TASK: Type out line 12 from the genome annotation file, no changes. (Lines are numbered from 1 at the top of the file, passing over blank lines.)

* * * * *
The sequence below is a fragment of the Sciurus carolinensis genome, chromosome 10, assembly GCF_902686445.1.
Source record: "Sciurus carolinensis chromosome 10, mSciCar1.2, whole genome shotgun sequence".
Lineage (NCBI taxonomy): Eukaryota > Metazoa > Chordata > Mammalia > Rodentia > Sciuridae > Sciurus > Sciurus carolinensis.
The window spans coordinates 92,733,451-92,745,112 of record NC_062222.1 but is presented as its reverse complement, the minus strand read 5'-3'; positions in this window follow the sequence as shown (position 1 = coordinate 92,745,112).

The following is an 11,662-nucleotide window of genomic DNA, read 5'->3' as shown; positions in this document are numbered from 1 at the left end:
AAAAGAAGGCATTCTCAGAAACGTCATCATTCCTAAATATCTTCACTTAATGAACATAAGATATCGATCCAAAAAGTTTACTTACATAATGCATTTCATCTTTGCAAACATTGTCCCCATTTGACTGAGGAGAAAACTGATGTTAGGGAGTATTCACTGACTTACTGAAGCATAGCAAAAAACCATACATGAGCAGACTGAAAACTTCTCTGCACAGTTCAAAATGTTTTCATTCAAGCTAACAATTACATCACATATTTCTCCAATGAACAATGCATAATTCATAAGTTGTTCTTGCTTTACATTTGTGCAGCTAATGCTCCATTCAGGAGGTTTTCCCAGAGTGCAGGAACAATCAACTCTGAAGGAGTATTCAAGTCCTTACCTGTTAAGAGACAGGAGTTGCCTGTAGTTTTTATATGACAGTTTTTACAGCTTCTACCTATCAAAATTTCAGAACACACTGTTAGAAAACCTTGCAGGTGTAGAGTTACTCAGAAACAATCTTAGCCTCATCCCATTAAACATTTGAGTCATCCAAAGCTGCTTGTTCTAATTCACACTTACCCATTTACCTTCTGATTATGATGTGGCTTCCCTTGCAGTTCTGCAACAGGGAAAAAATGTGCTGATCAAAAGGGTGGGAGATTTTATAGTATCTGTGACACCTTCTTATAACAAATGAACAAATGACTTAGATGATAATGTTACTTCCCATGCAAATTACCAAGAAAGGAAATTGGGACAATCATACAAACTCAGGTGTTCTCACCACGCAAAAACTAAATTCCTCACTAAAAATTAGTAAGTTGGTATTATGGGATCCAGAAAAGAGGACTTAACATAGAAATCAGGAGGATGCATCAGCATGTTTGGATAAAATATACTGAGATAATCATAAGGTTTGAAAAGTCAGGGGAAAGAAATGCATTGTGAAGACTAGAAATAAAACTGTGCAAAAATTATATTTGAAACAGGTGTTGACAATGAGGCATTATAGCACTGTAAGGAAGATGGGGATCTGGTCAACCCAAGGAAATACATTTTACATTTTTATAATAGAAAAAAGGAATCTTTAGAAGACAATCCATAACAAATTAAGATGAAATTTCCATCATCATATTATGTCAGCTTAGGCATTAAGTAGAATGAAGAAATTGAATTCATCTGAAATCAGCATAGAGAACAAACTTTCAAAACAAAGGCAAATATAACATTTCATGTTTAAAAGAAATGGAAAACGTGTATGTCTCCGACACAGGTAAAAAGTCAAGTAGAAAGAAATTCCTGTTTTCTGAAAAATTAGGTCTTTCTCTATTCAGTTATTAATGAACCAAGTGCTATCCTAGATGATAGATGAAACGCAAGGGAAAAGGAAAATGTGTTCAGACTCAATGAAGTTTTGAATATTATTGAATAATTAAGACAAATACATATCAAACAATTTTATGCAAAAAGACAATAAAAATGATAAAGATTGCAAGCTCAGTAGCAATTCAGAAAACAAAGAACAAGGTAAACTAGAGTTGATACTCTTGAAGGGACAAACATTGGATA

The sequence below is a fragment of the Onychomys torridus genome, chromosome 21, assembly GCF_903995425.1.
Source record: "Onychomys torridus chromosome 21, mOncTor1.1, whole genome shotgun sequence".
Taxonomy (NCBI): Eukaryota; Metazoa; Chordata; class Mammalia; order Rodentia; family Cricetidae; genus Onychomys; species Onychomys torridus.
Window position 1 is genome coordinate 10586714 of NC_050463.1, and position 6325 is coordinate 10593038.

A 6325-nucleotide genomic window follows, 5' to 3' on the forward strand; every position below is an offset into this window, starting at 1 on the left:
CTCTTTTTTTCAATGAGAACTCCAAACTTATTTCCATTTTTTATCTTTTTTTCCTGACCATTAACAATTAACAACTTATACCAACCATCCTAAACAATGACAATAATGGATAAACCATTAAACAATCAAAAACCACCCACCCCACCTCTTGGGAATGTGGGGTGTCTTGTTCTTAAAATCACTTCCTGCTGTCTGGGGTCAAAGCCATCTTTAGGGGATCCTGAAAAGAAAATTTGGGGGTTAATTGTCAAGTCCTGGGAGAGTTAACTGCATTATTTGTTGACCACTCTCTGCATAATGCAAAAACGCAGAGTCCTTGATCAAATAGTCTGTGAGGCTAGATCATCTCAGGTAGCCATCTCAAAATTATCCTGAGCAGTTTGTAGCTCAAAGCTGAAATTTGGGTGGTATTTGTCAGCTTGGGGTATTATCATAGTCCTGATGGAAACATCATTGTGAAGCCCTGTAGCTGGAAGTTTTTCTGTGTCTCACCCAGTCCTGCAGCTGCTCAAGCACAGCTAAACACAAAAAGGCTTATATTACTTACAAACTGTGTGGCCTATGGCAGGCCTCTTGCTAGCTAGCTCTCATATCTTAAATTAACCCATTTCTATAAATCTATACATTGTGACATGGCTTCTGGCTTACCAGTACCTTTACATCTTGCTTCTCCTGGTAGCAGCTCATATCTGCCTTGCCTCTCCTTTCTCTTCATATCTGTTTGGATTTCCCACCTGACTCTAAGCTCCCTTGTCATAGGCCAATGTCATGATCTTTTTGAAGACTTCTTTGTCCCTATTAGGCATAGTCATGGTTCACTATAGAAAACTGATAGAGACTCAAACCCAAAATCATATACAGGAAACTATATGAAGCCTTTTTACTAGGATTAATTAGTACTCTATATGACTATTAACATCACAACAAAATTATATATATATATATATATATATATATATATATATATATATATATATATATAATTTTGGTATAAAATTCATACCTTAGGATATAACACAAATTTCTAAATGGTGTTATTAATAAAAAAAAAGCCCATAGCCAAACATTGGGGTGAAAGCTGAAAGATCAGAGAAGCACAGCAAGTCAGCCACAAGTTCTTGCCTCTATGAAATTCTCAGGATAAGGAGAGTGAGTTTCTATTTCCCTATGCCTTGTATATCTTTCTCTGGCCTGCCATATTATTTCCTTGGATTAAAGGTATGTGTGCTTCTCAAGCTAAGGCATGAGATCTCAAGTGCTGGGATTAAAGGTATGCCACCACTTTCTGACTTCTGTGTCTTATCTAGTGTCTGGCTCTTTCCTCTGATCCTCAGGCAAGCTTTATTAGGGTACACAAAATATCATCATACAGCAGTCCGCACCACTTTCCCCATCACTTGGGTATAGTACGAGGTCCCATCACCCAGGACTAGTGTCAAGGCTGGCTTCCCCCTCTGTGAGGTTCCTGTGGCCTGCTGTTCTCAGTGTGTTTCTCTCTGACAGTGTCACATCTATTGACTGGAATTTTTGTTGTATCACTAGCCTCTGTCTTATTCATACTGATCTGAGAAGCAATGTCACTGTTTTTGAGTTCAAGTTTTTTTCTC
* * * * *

CTCTTTTTTTCAATGAGAACTCCAAACTTATTTCCATTTTTTATCTTTTTTTCCTGACCATTAACAATTAACAACTTATACCAACCATCCTAAACAATGACAATAATGGATAAACCATTAAACAATCAAAAACCACCCACCCCACCTCTTGGGAATGTGGGGTGTCTTGTTCTTAAAATCACTTCCTGCTGTCTGGGGTCAAAGCCATCTTTAGGGGATCCTGAAAAGAAAATTTGGGGGTTAATTGTCAAGTCCTGGGAGAGTTAACTGCATTATTTGTTGACCACTCTCTGCATAATGCAAAAACGCAGAGTCCTTGATCAAATAGTCTGTGAGGCTAGATCATCTCAGGTAGCCATCTCAAAATTATCCTGAGCAGTTTGTAGCTCAAAGCTGAAATTTGGGTGGTATTTGTCAGCTTGGGGTATTATCATAGTCCTGATGGAAACATCATTGTGAAGCCCTGTAGCTGGAAGTTTTTCTGTGTCTCACCCAGTCCTGCAGCTGCTCAAGCACAGCTAAACACAAAAAGGCTTATATTACTTACAAACTGTGTGGCCTATGGCAGGCCTCTTGCTAGCTAGCTCTCATATCTTAAATTAACCCATTTCTATAAATCTATACATTGTGACATGGCTTCTGGCTTACCAGTACCTTTACATCTTGCTTCTCCTGGTAGCAGCTCATATCTGCCTTGCCTCTCCTTTCTCTTCATATCTGTTTGGATTTCCCACCTGACTCTAAGCTCCCTTGTCATAGGCCAATGTCATGATCTTTTTGAAGACTTCTTTGTCCCTATTAGGCATAGTCATGGTTCACTATAGAAAACTGATAGAGACTCAAACCCAAAATCATATACAGGAAACTATATGAAGCCTTTTTACTAGGATTAATTAGTACTCTATATGACTATTAACATCACAACAAAATTATATATATATATATATATATATATATATATATATATATATATATATATATAATTTTGGTATAAAATTCATACCTTAGGATATAACACAAATTTCTAAATGGTGTTATTAATAAAAAAAAAGCCCATAGCCAAACATTGGGGTGAAAGCTGAAAGATCAGAGAAGCACAGCAAGTCAGCCACAAGTTCTTGCCTCTATGAAATTCTCAGGATAAGGAGAGTGAGTTTCTATTTCCCTATGCCTTGTATATCTTTCTCTGGCCTGCCATATTATTTCCTTGGATTAAAGGTATGTGTGCTTCTCAAGCTAAGGCATGAGATCTCAAGTGCTGGGATTAAAGGTATGCCACCACTTTCTGACTTCTGTGTCTTATCTAGTGTCTGGCTCTTTCCTCTGATCCTCAGGCAAGCTTTATTAGGGTACACAAAATATCATCATACAGCAGTCCGCACCACTTTCCCCATCACTTGGGTATAGTACGAGGTCCCATCACCCAGGACTAGTGTCAAGGCTGGCTTCCCCCTCTGTGAGGTTCCTGTGGCCTGCTGTTCTCAGTGTGTTTCTCTCTGACAGTGTCACATCTATTGACTGGAATTTTTGTTGTATCACTAGCCTCTGTCTTATTCATACTGATCTGAGAAGCAATGTCACTGTTTTTGAGTTCAAGTTTTTTTCTC